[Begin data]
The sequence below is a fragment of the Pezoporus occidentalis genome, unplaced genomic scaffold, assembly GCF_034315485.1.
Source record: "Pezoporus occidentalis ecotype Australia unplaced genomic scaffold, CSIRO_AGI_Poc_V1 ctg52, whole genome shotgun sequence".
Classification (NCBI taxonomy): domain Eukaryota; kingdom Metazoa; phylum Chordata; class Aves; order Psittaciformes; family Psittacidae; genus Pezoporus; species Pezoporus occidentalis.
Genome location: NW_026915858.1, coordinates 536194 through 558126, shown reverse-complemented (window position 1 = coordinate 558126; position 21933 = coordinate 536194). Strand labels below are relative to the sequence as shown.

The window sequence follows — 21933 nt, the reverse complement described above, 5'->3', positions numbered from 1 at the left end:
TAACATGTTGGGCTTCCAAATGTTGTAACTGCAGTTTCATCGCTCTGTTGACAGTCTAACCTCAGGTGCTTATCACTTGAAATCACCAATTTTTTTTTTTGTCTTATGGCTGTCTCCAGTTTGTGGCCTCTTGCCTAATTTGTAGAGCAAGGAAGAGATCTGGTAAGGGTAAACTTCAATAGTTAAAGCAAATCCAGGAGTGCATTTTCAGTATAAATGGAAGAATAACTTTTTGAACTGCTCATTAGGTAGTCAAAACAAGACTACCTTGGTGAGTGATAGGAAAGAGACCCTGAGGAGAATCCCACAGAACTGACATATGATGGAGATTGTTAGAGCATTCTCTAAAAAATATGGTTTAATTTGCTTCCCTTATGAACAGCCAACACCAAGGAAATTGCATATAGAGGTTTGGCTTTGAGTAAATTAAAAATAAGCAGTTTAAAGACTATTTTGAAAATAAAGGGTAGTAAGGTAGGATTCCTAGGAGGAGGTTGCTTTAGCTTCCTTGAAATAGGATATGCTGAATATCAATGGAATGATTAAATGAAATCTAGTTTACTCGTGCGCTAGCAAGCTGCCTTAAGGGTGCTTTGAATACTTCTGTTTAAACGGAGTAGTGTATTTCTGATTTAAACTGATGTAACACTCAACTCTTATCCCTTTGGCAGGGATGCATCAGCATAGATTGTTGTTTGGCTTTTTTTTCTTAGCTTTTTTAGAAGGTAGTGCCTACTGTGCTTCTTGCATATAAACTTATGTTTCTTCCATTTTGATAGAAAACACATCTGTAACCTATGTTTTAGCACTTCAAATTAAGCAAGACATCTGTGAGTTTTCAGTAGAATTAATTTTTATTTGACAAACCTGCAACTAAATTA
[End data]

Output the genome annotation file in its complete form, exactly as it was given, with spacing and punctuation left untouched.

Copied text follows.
The sequence below is a fragment of the Pezoporus occidentalis genome, unplaced genomic scaffold, assembly GCF_034315485.1.
Source record: "Pezoporus occidentalis ecotype Australia unplaced genomic scaffold, CSIRO_AGI_Poc_V1 ctg52, whole genome shotgun sequence".
Classification (NCBI taxonomy): domain Eukaryota; kingdom Metazoa; phylum Chordata; class Aves; order Psittaciformes; family Psittacidae; genus Pezoporus; species Pezoporus occidentalis.
Genome location: NW_026915858.1, coordinates 536194 through 558126, shown reverse-complemented (window position 1 = coordinate 558126; position 21933 = coordinate 536194). Strand labels below are relative to the sequence as shown.

The window sequence follows — 21933 nt, the reverse complement described above, 5'->3', positions numbered from 1 at the left end:
TAACATGTTGGGCTTCCAAATGTTGTAACTGCAGTTTCATCGCTCTGTTGACAGTCTAACCTCAGGTGCTTATCACTTGAAATCACCAATTTTTTTTTTTGTCTTATGGCTGTCTCCAGTTTGTGGCCTCTTGCCTAATTTGTAGAGCAAGGAAGAGATCTGGTAAGGGTAAACTTCAATAGTTAAAGCAAATCCAGGAGTGCATTTTCAGTATAAATGGAAGAATAACTTTTTGAACTGCTCATTAGGTAGTCAAAACAAGACTACCTTGGTGAGTGATAGGAAAGAGACCCTGAGGAGAATCCCACAGAACTGACATATGATGGAGATTGTTAGAGCATTCTCTAAAAAATATGGTTTAATTTGCTTCCCTTATGAACAGCCAACACCAAGGAAATTGCATATAGAGGTTTGGCTTTGAGTAAATTAAAAATAAGCAGTTTAAAGACTATTTTGAAAATAAAGGGTAGTAAGGTAGGATTCCTAGGAGGAGGTTGCTTTAGCTTCCTTGAAATAGGATATGCTGAATATCAATGGAATGATTAAATGAAATCTAGTTTACTCGTGCGCTAGCAAGCTGCCTTAAGGGTGCTTTGAATACTTCTGTTTAAACGGAGTAGTGTATTTCTGATTTAAACTGATGTAACACTCAACTCTTATCCCTTTGGCAGGGATGCATCAGCATAGATTGTTGTTTGGCTTTTTTTTCTTAGCTTTTTTAGAAGGTAGTGCCTACTGTGCTTCTTGCATATAAACTTATGTTTCTTCCATTTTGATAGAAAACACATCTGTAACCTATGTTTTAGCACTTCAAATTAAGCAAGACATCTGTGAGTTTTCAGTAGAATTAATTTTTATTTGACAAACCTGCAACTAAATTA